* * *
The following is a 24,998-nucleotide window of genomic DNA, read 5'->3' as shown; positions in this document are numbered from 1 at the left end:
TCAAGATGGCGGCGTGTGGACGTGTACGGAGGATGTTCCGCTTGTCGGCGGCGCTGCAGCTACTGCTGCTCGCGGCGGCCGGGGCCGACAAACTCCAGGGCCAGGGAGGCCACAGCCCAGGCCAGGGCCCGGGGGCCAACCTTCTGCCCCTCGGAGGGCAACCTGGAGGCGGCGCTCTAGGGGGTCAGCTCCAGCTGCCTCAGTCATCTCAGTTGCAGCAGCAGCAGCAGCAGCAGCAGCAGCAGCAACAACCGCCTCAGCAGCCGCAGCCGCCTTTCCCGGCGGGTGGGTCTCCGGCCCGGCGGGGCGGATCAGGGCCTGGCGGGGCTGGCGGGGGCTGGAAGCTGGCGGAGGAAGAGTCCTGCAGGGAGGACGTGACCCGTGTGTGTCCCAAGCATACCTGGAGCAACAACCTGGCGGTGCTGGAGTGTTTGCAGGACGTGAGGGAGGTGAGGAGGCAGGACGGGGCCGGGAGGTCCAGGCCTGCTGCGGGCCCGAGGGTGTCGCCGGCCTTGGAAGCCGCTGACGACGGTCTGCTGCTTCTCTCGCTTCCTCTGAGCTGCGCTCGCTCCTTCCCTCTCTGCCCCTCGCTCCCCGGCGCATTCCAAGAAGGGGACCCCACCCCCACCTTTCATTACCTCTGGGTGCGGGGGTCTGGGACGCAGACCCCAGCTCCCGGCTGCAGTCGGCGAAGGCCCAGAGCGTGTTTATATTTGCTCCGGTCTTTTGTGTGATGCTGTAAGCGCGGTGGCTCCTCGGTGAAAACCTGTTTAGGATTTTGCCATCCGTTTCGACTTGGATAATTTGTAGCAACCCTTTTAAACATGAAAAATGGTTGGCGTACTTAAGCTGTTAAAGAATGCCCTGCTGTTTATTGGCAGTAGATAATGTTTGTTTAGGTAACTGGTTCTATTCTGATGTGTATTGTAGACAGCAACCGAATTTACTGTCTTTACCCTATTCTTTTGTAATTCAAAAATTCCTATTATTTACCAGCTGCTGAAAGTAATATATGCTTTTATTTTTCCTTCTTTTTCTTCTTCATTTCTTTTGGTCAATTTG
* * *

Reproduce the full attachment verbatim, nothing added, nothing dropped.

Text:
The following is a 24,998-nucleotide window of genomic DNA, read 5'->3' as shown; positions in this document are numbered from 1 at the left end:
TCAAGATGGCGGCGTGTGGACGTGTACGGAGGATGTTCCGCTTGTCGGCGGCGCTGCAGCTACTGCTGCTCGCGGCGGCCGGGGCCGACAAACTCCAGGGCCAGGGAGGCCACAGCCCAGGCCAGGGCCCGGGGGCCAACCTTCTGCCCCTCGGAGGGCAACCTGGAGGCGGCGCTCTAGGGGGTCAGCTCCAGCTGCCTCAGTCATCTCAGTTGCAGCAGCAGCAGCAGCAGCAGCAGCAGCAGCAACAACCGCCTCAGCAGCCGCAGCCGCCTTTCCCGGCGGGTGGGTCTCCGGCCCGGCGGGGCGGATCAGGGCCTGGCGGGGCTGGCGGGGGCTGGAAGCTGGCGGAGGAAGAGTCCTGCAGGGAGGACGTGACCCGTGTGTGTCCCAAGCATACCTGGAGCAACAACCTGGCGGTGCTGGAGTGTTTGCAGGACGTGAGGGAGGTGAGGAGGCAGGACGGGGCCGGGAGGTCCAGGCCTGCTGCGGGCCCGAGGGTGTCGCCGGCCTTGGAAGCCGCTGACGACGGTCTGCTGCTTCTCTCGCTTCCTCTGAGCTGCGCTCGCTCCTTCCCTCTCTGCCCCTCGCTCCCCGGCGCATTCCAAGAAGGGGACCCCACCCCCACCTTTCATTACCTCTGGGTGCGGGGGTCTGGGACGCAGACCCCAGCTCCCGGCTGCAGTCGGCGAAGGCCCAGAGCGTGTTTATATTTGCTCCGGTCTTTTGTGTGATGCTGTAAGCGCGGTGGCTCCTCGGTGAAAACCTGTTTAGGATTTTGCCATCCGTTTCGACTTGGATAATTTGTAGCAACCCTTTTAAACATGAAAAATGGTTGGCGTACTTAAGCTGTTAAAGAATGCCCTGCTGTTTATTGGCAGTAGATAATGTTTGTTTAGGTAACTGGTTCTATTCTGATGTGTATTGTAGACAGCAACCGAATTTACTGTCTTTACCCTATTCTTTTGTAATTCAAAAATTCCTATTATTTACCAGCTGCTGAAAGTAATATATGCTTTTATTTTTCCTTCTTTTTCTTCTTCATTTCTTTTGGTCAATTTG